Symptoms of Pulmonary Tuberculosis

Symptoms of Pulmonary Tuberculosis

-Persistent cough with blood in sputum

-Cough up thick, tenacious mucus in the morning.

-Dry, nonproductive cough.

-Cough aggravated by lying on the left side.

-Ribs appear to be uneven while breathing in deeply.

-Deep breath causes increased pain in the chest area while suffering from tuberculosis.

Common causes of gallstones:

Excess weight and obesity are common causes of gallstones (gallbladder), especially when women go through menopause; excess fat deposits around the waist cause biliary stasis and an increase in cholesterol levels, which can lead to the formation of stones or gravel in the gallbladder and eventually infection if not treated properly.

Other causes include:

too much-processed fats and salt intake; heavy drinking, hard liquor without enough water; deficiency of nutrients needed for making bile, such as vitamins A and B12.

Symptoms of gallstones:

-Chills are running down back or between shoulders blades.

-Pain starts from the left shoulder blade and spreads to the neck, chest, back, and abdomen on the same side.

-Sharp pain in ribs when breathing deeply or coughing; worse with first breath in the morning after waking up.

-Worse with eating fatty foods like meat, fried foods, ice cream, etc.; drinking alcohol; smoking cigarettes; anxiety; stress.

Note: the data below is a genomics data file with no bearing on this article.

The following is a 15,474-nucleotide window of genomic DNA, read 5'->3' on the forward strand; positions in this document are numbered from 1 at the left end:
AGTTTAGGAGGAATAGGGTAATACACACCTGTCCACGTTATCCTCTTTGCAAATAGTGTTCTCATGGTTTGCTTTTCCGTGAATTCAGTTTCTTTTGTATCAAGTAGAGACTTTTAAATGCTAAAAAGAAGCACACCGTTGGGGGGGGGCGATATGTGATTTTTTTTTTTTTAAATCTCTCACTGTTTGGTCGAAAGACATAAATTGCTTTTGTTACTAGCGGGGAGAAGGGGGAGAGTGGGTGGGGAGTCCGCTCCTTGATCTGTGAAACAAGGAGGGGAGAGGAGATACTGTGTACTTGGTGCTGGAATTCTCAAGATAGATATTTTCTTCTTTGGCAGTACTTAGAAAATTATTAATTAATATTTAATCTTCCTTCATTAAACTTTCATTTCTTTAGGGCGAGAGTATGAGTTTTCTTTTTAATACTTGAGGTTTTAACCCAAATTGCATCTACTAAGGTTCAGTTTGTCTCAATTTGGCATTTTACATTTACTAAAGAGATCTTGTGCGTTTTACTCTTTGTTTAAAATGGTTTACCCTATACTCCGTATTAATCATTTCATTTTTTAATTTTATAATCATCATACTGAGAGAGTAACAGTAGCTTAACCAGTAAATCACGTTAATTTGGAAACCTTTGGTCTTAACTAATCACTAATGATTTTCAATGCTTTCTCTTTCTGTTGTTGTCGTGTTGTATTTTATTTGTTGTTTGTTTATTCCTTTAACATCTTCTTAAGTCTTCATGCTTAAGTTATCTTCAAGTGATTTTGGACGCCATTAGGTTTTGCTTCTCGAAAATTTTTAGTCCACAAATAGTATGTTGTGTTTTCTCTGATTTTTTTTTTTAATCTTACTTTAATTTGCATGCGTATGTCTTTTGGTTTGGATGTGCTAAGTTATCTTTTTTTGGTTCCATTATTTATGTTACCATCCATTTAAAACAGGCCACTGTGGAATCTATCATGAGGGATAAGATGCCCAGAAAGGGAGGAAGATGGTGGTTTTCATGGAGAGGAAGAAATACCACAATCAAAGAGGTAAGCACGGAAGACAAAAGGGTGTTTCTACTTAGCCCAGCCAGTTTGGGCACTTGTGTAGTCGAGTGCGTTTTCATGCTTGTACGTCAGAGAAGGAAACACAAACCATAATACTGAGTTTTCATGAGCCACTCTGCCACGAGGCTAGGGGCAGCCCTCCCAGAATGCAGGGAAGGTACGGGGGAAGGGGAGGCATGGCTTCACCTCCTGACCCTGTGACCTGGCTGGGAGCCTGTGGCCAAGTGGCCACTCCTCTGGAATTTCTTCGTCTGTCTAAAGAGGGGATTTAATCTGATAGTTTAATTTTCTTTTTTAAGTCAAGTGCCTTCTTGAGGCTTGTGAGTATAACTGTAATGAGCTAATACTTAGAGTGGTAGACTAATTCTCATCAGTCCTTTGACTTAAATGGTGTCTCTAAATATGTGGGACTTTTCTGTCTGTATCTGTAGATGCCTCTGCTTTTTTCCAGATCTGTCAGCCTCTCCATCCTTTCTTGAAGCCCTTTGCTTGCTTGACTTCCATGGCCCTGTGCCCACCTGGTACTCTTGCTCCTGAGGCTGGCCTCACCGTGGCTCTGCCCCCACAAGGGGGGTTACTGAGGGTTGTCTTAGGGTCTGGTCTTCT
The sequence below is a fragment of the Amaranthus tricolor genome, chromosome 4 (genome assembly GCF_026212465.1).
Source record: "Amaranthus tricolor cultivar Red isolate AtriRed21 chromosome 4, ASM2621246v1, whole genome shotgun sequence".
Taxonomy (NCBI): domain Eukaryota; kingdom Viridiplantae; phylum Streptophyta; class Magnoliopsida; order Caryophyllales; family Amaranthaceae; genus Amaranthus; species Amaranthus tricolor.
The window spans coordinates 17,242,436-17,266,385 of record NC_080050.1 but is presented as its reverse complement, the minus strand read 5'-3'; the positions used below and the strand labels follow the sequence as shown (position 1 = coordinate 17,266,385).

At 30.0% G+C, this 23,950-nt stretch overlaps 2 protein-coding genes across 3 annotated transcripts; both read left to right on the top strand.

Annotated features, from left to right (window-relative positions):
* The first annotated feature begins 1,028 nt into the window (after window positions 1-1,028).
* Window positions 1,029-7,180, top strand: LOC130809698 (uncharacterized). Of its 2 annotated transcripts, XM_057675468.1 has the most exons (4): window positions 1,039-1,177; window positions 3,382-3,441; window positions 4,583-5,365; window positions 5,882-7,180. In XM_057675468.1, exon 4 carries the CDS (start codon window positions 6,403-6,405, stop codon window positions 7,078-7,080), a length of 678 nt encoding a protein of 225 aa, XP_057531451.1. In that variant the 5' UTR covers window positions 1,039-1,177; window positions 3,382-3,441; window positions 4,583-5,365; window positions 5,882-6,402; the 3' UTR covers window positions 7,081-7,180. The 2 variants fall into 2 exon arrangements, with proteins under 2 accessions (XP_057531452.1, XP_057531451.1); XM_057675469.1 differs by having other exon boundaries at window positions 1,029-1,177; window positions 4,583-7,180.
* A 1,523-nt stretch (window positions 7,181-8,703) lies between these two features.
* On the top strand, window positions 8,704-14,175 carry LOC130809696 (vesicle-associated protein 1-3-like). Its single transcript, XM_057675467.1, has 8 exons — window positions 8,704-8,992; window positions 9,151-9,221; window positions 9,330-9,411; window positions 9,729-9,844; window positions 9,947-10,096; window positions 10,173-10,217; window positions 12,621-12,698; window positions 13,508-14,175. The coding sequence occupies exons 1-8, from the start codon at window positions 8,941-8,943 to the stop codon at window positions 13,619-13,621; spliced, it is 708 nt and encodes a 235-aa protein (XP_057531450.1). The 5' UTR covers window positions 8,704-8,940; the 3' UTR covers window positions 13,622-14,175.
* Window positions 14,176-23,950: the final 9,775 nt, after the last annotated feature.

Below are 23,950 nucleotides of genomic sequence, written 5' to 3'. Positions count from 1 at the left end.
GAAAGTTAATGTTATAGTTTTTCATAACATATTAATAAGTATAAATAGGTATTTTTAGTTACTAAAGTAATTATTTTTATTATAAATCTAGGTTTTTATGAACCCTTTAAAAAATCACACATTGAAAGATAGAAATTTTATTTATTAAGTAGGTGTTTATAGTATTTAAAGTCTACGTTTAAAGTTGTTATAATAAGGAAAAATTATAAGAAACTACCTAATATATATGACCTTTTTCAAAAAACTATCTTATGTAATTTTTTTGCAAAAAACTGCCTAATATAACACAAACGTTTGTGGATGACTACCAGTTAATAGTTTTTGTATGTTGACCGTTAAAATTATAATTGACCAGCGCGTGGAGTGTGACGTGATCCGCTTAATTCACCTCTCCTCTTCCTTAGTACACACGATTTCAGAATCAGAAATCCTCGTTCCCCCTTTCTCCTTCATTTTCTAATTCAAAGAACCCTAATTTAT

Gallstones are hard pebbles that form inside the gallbladder by crystallizing excess cholesterol or pigments in bile needed to digest fat properly.–Many people mistake gallstones for kidney stones because of similar symptoms, but there are some differences between them.

Kidney stones cause pain in the loin and lower abdomen on both sides of the body simultaneously, while gallstones cause left shoulder blade pain or pain on one side of the liver. Kidney stones usually dissolve naturally on their own without any treatment, so people who suffer from kidney stone attacks will feel relief within 48 hours.

-Gallstones do not disappear on their own and can lead to tend tendinous inflammation and infection if not treated properly, which is why you must see a doctor about this problem right away before it gets worse.

The reason for gallstones:

There are many reasons why gallstones form in the body, like having too much cholesterol in the liver and difficulty making bile digest fat properly, leading to excess cholesterol or pigments that crystallize and form stones. People who drink excessive alcohol are also more likely to develop gallstones because this increases the bloodstream’s fats and harmful cholesterol levels.